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Jermyn, Lord Dover (d. 1708), the little Jermyn of De Grammont's Memoirs ; Berkeley Street and Stratton Street after John, Lord Berkeley of Stratton, Lord Deputy of Ireland in the reign of Charles II. ; Clarges Street after Sir Walter Clarges, the nephew of Ann Clarges, wife of General Monk; and Arlington Street and Bennet Street after Henry Bennet, Earl of Arlington, one of the Cabal. Air Street was built in 1659; Stratton Street in 1693, and Bolton Street was, in 1708, the most westerly street in London. Devonshire House occupies the site of Berkeley House, in which the first Duke of Devonshire died (1707). Hamilton Place derives its name from James Hamilton, ranger of Hyde Park in the reign of Charles II., and brother of La Belle Hamilton. Halfmoon Street was so called from the Halfmoon Tavern. Coventry House, No. 106, was built on the site of an old inn, called the Greyhound, and bought by the Earl of Coventry of Sir Hugh Hunlock in 1764 for 10,000 guineas. Apsley House was called after Apsley, Earl of Bathurst, who built it late in the last century; and the Albany from the Duke of York and Albany, brother of George IV. St. James's Church (by Wren) was consecrated on Sunday, July 13, 1684. The sexton's book of St. Martin's informs us that the White Bear Inn was in existence in 1685; and Strype, in his new edition of Stow, that there was a White Horse Cellar in Piccadilly in 1720; it was so named by Williams, the landlord, in honour of the accession of the House of Hanover. This house was widely renowned in coaching days, and is still the summer starting-place of the private four-horse stage-coaches. The two Corinthian pilasters, which stood one on each side of the Three Kings Inn gateway, in Piccadilly (they were removed in 1864), belonged to Clarendon House, and were thought to be the only remains of that edifice.

Sir William Petty, our first writer of authority on political arithmetic, died in a house over against St. James's Church (1687). Next but one to Sir William Petty, Verrio, the painter, was living in 1675. In the dark red brick rectory house, at the north side of the church, pulled down 1848, and immediately rebuilt (now No. 197), lived and died Dr. Samuel Clarke, rector of St. James's, from 1709 till his death

Here he edited Cæsar and Homer; here he wrote his Scripture Doctrine of the Trinity and his Treatise on the Being and Attributes of God. In Coventry House, facing the Green Park, corner of Engine Street (now the St. James's Club), died in 1809, William, sixth Earl of Coventry, married, in 1752, to Maria, the elder of the two beautiful Miss Gunnings. In what was then No. 23, now No. 99, died, in 1803, Sir William Hamilton, the collector of the . Hamiltonian gems, better known as the husband of Nelson's Lady Hamilton: they went there in 1800. From the house No. 80, Sir Francis Burdett was taken to the Tower, April 6, 1810; the arrest was made by forcing open the area windows, after a fruitless attempt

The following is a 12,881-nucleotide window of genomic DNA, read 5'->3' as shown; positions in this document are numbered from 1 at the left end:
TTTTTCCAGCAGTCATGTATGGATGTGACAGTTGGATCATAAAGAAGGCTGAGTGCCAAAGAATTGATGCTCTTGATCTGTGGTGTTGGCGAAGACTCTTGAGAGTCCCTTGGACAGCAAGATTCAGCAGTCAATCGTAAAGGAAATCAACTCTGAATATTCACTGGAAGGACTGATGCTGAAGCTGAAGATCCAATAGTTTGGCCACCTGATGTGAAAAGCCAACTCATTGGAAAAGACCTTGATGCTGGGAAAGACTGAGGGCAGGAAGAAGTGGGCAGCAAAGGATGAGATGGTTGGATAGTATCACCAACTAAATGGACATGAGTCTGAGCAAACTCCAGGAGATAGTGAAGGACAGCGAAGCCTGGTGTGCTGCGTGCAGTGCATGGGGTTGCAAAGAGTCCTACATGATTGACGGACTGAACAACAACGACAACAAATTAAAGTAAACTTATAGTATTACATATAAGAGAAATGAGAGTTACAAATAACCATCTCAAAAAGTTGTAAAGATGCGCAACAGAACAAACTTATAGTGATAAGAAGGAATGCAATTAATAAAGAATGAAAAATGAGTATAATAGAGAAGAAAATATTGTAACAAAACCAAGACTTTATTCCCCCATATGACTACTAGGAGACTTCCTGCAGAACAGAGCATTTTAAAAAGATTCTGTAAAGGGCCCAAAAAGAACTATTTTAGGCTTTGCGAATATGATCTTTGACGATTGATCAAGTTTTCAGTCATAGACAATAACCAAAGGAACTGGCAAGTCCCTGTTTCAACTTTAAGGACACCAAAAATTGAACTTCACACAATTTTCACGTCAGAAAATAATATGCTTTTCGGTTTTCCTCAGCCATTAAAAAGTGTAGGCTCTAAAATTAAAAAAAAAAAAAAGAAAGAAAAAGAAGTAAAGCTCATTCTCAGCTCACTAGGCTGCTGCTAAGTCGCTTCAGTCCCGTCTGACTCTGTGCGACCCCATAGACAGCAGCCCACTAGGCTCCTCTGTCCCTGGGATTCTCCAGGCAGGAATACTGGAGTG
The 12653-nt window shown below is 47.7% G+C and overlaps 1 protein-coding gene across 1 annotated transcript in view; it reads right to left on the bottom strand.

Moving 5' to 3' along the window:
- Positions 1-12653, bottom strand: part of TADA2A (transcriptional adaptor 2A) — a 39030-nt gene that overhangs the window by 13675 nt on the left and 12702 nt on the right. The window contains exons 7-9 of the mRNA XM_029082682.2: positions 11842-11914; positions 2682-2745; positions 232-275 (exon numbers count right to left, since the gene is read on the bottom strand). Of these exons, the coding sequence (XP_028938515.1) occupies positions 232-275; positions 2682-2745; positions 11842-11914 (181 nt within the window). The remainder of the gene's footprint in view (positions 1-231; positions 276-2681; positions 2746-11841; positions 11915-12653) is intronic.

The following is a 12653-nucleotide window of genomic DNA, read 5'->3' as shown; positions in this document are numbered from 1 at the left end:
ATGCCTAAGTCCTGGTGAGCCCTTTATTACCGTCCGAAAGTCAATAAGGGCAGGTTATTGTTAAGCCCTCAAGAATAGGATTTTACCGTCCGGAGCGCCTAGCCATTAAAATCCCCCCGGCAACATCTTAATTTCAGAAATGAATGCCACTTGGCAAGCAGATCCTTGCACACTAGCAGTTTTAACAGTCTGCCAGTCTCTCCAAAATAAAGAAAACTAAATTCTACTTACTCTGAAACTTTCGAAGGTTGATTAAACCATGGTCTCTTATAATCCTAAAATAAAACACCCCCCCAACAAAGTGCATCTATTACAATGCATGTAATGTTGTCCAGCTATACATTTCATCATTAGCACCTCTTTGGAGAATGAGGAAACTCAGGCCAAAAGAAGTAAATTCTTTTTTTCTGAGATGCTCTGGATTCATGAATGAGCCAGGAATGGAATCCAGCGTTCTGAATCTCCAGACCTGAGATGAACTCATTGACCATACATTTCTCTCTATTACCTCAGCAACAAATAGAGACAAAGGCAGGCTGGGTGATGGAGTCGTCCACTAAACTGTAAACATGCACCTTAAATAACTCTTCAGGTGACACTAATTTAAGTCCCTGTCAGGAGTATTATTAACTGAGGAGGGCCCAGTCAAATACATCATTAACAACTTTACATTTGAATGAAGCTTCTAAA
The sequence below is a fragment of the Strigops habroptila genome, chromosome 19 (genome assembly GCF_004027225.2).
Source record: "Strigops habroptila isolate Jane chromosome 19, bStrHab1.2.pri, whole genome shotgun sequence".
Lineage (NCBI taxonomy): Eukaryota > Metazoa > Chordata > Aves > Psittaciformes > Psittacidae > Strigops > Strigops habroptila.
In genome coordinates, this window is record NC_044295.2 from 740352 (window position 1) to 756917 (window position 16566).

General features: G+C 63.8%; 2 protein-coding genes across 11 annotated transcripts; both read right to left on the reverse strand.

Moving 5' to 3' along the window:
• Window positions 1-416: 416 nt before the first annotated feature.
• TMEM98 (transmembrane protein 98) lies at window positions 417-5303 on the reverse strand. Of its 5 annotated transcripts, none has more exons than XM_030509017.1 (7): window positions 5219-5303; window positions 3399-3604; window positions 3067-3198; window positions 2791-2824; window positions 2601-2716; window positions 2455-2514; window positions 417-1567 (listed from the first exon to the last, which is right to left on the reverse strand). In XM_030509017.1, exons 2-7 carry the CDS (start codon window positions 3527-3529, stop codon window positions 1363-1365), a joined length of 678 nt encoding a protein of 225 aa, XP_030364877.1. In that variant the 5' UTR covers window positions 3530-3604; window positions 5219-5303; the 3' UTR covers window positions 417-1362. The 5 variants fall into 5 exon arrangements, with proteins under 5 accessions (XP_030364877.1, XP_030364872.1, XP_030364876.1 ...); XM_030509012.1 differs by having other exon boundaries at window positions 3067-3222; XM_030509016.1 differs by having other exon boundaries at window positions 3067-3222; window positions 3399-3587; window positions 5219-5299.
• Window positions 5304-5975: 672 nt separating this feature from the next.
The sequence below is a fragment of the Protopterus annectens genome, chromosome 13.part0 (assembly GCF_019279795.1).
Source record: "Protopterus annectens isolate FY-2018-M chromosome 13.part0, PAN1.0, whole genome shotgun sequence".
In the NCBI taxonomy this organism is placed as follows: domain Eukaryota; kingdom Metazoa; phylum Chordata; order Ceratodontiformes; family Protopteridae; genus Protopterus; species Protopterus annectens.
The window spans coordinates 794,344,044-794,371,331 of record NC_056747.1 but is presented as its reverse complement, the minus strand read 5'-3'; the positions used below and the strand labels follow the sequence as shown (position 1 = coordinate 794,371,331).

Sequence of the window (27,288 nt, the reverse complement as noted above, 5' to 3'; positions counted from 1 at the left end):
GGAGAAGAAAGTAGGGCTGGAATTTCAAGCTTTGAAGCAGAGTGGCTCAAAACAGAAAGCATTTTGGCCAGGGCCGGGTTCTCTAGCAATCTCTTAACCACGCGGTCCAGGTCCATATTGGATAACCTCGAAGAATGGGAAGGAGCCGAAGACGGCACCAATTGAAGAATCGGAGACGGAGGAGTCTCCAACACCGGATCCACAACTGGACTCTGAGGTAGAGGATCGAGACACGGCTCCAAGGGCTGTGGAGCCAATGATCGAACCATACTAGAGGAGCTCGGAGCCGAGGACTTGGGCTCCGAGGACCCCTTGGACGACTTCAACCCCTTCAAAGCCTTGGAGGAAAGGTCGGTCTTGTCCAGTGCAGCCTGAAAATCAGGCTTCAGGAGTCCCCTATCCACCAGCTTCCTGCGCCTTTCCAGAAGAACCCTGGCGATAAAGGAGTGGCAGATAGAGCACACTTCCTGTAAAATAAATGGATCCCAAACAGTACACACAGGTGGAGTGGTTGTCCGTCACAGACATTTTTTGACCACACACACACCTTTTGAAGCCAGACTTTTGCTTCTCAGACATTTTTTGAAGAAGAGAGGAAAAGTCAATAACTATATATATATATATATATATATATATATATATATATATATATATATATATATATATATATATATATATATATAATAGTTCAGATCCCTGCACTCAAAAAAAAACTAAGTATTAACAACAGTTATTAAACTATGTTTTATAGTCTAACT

I Carter the Antiquary in Gent. Mag. for March 1816, p. 230; Everyday Book, vol. i. p. 578 ; Selwyn's Correspondence, vol. i. p. 339.

in 1729.

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to get in at the first floor by a ladder. They found Sir Francis in the drawing-room with his brother, his son, and some ladies. The coach in which they carried him off was escorted by the Life Guards, with the 5th Hussars leading the way. They went round by Portland Street and the City Road through Finsbury Square and the Minories to the Tower. Windham records in his Diary (p. 503), “Went late to Albemarle Street. Found Life Guards in Piccadilly hunted by and hunting the mob.” No. 105 was the old Pulteney Hotel; here the Emperor of Russia put up during the memorable visit of the allied sovereigns in 1814; and here the Grand Duchess of Oldenburg (the Emperor Alexander's sister) introduced Prince Leopold to the Princess Charlotte. On its site the late Marquis of Hertford built, but never occupied, Hertford House. The large brick house, No. 1 Stratton Street, was the residence of Mrs. Coutts, afterwards Duchess of St. Albans, and is now that of the Baroness Burdett-Coutts. Lord Eldon's house, at the west corner of Hamilton Place, was built by his grandfather, Lord Chancellor Eldon. Nos. 138 and 139 were all one house in the old Duke of Queensberry's time.

In the balcony of No. 138, on fine days in summer, used to sit, some forty years ago, a thin, withered old figure, with one eye, looking on all the females that passed him, and not displeased if they returned him whole winks for his single ones. He had been Prince of the Jockies of his time, and was a voluptuary and millionaire. “Old Q.” was his popular appellation. He died at the age of eighty-six. We have often seen him in his balcony

Sunning himself in Huncamunca's eyes; and wondered at the longevity of his dissipation and the prosperity of his worthlessness.—Leigh Hunt. Windham also mentions his habit of sitting at the window :

September 25, 1808.-Went in to the Duke of Queensberry, whom I saw at his window ; full of life but very difficult to communicate with, and greatly declined in bodily powers.—Windham's Diary. He died in this house, December 23, 1810, aged eighty-six. The legacy duty on his property was £120,000.